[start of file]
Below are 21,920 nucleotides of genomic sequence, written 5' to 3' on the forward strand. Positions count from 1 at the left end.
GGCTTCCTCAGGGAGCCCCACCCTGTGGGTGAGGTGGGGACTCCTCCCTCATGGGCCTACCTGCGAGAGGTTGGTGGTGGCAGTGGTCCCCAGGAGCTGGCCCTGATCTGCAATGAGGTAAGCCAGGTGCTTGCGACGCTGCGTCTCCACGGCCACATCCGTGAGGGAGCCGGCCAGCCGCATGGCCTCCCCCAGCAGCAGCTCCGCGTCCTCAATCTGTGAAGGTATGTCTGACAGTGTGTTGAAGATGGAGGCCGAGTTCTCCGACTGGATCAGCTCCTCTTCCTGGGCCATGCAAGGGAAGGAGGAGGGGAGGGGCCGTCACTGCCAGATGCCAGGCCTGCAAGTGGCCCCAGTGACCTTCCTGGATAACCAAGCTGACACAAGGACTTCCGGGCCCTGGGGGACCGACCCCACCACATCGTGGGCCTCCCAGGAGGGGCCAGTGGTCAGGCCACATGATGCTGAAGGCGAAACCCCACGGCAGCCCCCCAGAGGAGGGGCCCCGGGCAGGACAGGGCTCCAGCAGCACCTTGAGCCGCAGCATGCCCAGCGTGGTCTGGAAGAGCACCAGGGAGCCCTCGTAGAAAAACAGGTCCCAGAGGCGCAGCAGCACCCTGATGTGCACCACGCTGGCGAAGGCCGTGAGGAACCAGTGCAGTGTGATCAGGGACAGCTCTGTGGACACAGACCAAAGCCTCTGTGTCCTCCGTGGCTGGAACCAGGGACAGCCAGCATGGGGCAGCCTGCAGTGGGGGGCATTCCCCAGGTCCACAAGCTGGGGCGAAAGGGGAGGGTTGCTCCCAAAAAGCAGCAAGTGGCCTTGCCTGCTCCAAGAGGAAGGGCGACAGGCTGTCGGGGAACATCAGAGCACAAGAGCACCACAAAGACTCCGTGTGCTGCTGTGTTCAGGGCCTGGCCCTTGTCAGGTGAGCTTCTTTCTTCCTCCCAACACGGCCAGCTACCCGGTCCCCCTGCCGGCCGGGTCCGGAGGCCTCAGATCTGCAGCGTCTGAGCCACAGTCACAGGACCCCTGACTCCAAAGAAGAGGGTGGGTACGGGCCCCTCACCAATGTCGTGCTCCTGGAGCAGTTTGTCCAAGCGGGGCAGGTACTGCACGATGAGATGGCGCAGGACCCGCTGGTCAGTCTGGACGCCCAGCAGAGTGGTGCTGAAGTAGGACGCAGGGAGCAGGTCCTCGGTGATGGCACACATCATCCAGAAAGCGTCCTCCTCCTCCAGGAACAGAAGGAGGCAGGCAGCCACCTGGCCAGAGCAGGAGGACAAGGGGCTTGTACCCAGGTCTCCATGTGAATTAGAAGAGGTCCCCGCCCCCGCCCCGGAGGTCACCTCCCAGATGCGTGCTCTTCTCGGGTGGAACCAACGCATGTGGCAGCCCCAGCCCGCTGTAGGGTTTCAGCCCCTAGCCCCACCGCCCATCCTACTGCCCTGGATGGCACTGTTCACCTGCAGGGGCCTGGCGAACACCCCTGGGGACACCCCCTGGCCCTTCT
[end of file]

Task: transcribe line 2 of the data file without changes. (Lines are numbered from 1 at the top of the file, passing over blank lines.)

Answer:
GGCTTCCTCAGGGAGCCCCACCCTGTGGGTGAGGTGGGGACTCCTCCCTCATGGGCCTACCTGCGAGAGGTTGGTGGTGGCAGTGGTCCCCAGGAGCTGGCCCTGATCTGCAATGAGGTAAGCCAGGTGCTTGCGACGCTGCGTCTCCACGGCCACATCCGTGAGGGAGCCGGCCAGCCGCATGGCCTCCCCCAGCAGCAGCTCCGCGTCCTCAATCTGTGAAGGTATGTCTGACAGTGTGTTGAAGATGGAGGCCGAGTTCTCCGACTGGATCAGCTCCTCTTCCTGGGCCATGCAAGGGAAGGAGGAGGGGAGGGGCCGTCACTGCCAGATGCCAGGCCTGCAAGTGGCCCCAGTGACCTTCCTGGATAACCAAGCTGACACAAGGACTTCCGGGCCCTGGGGGACCGACCCCACCACATCGTGGGCCTCCCAGGAGGGGCCAGTGGTCAGGCCACATGATGCTGAAGGCGAAACCCCACGGCAGCCCCCCAGAGGAGGGGCCCCGGGCAGGACAGGGCTCCAGCAGCACCTTGAGCCGCAGCATGCCCAGCGTGGTCTGGAAGAGCACCAGGGAGCCCTCGTAGAAAAACAGGTCCCAGAGGCGCAGCAGCACCCTGATGTGCACCACGCTGGCGAAGGCCGTGAGGAACCAGTGCAGTGTGATCAGGGACAGCTCTGTGGACACAGACCAAAGCCTCTGTGTCCTCCGTGGCTGGAACCAGGGACAGCCAGCATGGGGCAGCCTGCAGTGGGGGGCATTCCCCAGGTCCACAAGCTGGGGCGAAAGGGGAGGGTTGCTCCCAAAAAGCAGCAAGTGGCCTTGCCTGCTCCAAGAGGAAGGGCGACAGGCTGTCGGGGAACATCAGAGCACAAGAGCACCACAAAGACTCCGTGTGCTGCTGTGTTCAGGGCCTGGCCCTTGTCAGGTGAGCTTCTTTCTTCCTCCCAACACGGCCAGCTACCCGGTCCCCCTGCCGGCCGGGTCCGGAGGCCTCAGATCTGCAGCGTCTGAGCCACAGTCACAGGACCCCTGACTCCAAAGAAGAGGGTGGGTACGGGCCCCTCACCAATGTCGTGCTCCTGGAGCAGTTTGTCCAAGCGGGGCAGGTACTGCACGATGAGATGGCGCAGGACCCGCTGGTCAGTCTGGACGCCCAGCAGAGTGGTGCTGAAGTAGGACGCAGGGAGCAGGTCCTCGGTGATGGCACACATCATCCAGAAAGCGTCCTCCTCCTCCAGGAACAGAAGGAGGCAGGCAGCCACCTGGCCAGAGCAGGAGGACAAGGGGCTTGTACCCAGGTCTCCATGTGAATTAGAAGAGGTCCCCGCCCCCGCCCCGGAGGTCACCTCCCAGATGCGTGCTCTTCTCGGGTGGAACCAACGCATGTGGCAGCCCCAGCCCGCTGTAGGGTTTCAGCCCCTAGCCCCACCGCCCATCCTACTGCCCTGGATGGCACTGTTCACCTGCAGGGGCCTGGCGAACACCCCTGGGGACACCCCCTGGCCCTTCT